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Pollard for Murderers? A Bad Deal

Over the last 20 years, the name of Jonathan Pollard has hovered around the margins of the Middle East peace process. Almost every time the United States wanted to push the Israelis to make concessions that were unpalatable, some have suggested that the Jewish state might be enticed to swallow one bitter pill or another by the release of the former U.S. Navy analyst. Pollard, who has been imprisoned in the United States since 1985 for spying for the Jewish state, is a sore point for many Israelis as well as some Americans who believe, not incorrectly, that his sentence of life in prison was disproportionate to the crime and far more draconian than anyone else ever convicted of espionage for a U.S. ally. So it is hardly surprising that now that the peace negotiations between Israel and the Palestinians are imploding once again, talk of releasing Pollard has returned as well.

As it always does, the prospect of Pollard’s release will tempt the Israelis. Though what Pollard did was a crime and did great damage to the U.S.-Israel relationship and to American Jewry, Israelis rightly feel that he was sacrificed and left to rot in prison by their political leadership at the time of his actions (a troika that included the late Yitzhak Rabin and Yitzhak Shamir as well as Shimon Peres, who is currently serving as Israel’s president). But as much as Prime Minister Netanyahu may wish to secure Pollard’s release (something that he tried to do in negotiations with President Clinton in 1998), he shouldn’t take the bait. The odds are, Washington is bluffing about letting Pollard go. But even if President Obama is willing to take the heat from the U.S. security establishment and spring Pollard, Netanyahu should not trade the freedom of a score of Arab terrorist murderers (some of whom are Israeli citizens rather than residents of the West Bank) for Pollard.

The current impasse revolves around the Palestinian Authority’s refusal to agree to the framework for ongoing peace talks suggested by Secretary of State John Kerry because it mentions that peace means recognition of Israel as a Jewish state and would commit the Palestinians to ending the conflict. PA leader Mahmoud Abbas wants no part of such a deal and, as has clearly always been his intention, would prefer to end any talks that might put him in the position of refusing a two-state solution preferred by Israel but which he has neither the will nor the ability to get his people to accept. But with the PA walking out of talks, Netanyahu sees no reason to follow through on the last batch of Arab prisoners whose release was part of the ransom offered to Abbas last year as the price for returning to the peace table after years of boycotting them.

Abbas has already seen that his intransigence won’t cause either President Obama or much of the Western media to blame him for the collapse of the talks. He thinks he is in the catbird seat and can make further demands on the Israelis in the form of the release of Fatah’s Marwan Barghouti (serving five life sentences for murders of Israeli civilians during the second intifada) and a settlement freeze in order to keep talking secure in the knowledge that the West will blame Israel no matter what he does. So in order to get Netanyahu, who has reluctantly agreed to Kerry’s framework that Abbas rejected, to keep paying, the Americans will have to come up with some form of pressure or gimmick. Though I doubt that President Obama is prepared to do battle with the U.S. intelligence community (which has an irrational obsession with keeping Pollard in prison until he dies) to make good on such an offer, the mere suggestion of the idea may be enough to keep the Israelis from walking away in frustration from the process.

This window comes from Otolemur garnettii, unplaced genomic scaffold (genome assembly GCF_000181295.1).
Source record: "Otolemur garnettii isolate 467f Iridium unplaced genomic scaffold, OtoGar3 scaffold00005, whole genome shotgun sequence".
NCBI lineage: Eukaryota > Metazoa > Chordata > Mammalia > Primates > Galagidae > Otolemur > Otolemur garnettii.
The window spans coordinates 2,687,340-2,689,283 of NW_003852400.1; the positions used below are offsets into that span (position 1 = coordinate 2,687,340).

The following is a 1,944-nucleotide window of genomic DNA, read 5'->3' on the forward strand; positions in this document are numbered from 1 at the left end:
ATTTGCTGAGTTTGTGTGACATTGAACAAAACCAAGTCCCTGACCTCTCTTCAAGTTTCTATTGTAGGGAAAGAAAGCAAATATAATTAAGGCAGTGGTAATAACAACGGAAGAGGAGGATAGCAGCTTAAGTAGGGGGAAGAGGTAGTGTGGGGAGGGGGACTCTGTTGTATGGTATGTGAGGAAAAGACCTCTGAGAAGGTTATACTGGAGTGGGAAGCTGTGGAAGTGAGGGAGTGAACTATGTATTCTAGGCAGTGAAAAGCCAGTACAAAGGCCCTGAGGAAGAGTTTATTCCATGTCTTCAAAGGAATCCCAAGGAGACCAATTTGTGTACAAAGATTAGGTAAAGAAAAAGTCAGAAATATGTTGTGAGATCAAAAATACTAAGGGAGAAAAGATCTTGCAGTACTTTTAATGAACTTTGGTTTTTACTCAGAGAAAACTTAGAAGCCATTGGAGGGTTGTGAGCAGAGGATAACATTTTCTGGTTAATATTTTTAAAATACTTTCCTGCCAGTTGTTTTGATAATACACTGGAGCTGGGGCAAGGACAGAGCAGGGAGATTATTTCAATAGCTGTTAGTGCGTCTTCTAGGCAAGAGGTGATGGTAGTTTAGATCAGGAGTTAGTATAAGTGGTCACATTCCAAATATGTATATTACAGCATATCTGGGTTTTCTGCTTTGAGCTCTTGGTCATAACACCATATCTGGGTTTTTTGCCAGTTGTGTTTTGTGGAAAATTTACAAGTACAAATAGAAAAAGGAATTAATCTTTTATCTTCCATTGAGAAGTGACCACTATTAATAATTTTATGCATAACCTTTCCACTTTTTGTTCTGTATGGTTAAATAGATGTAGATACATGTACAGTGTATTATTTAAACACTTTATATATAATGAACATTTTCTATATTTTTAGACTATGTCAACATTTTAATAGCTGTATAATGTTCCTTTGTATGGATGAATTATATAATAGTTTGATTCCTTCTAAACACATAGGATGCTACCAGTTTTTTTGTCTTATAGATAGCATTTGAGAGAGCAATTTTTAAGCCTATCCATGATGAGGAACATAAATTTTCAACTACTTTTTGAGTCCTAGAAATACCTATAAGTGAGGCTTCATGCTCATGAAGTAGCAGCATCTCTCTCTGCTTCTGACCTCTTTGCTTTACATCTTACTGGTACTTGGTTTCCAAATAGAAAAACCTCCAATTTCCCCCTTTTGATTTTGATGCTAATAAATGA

But this is a bad deal for Israel on many levels.

As I wrote on the 25th anniversary of his imprisonment, Pollard’s case is a mixed bag for supporters of Israel. As much as his sentence was an injustice, he is no hero and did grave harm. Moreover, the prospect that someone who committed espionage in the belief that he was helping Israel would gain his release in exchange for the freedom of those who indiscriminately shed Jewish blood is more than an irony; it’s an outrage that even the spy should reject.

Having already released scores of Arab murderers, who have been subsequently honored and embraced by Abbas, there is little incentive for Netanyahu to keep letting them out if the Palestinians are not going to commit to peace talks whose purpose is an end to the conflict. If he is going to be blamed for the collapse of Kerry’s initiative no matter what he does, it would be a mistake to start making further concessions that will come back to haunt him later. The problem with injecting Pollard into peace talks is that it is the sort of American concession for which Israel will pay a disproportionate price with little prospect of receiving what it wants. That’s what happened the last time he offered to make territorial concessions in exchange for Pollard’s freedom. In the end, the Palestinians got the land, and Israel got neither Pollard nor peace.

If the Palestinians want something from Israel they should be prepared to pay for it by demonstrating their willingness to end the conflict and accept the legitimacy of a Jewish state no matter where its borders are drawn. In essence a trade for Pollard now would be a substitute for getting the Palestinians to make those assurances. However much they may want Pollard, making such a swap would be against the long-term prospects of both Israel’s security and peace.



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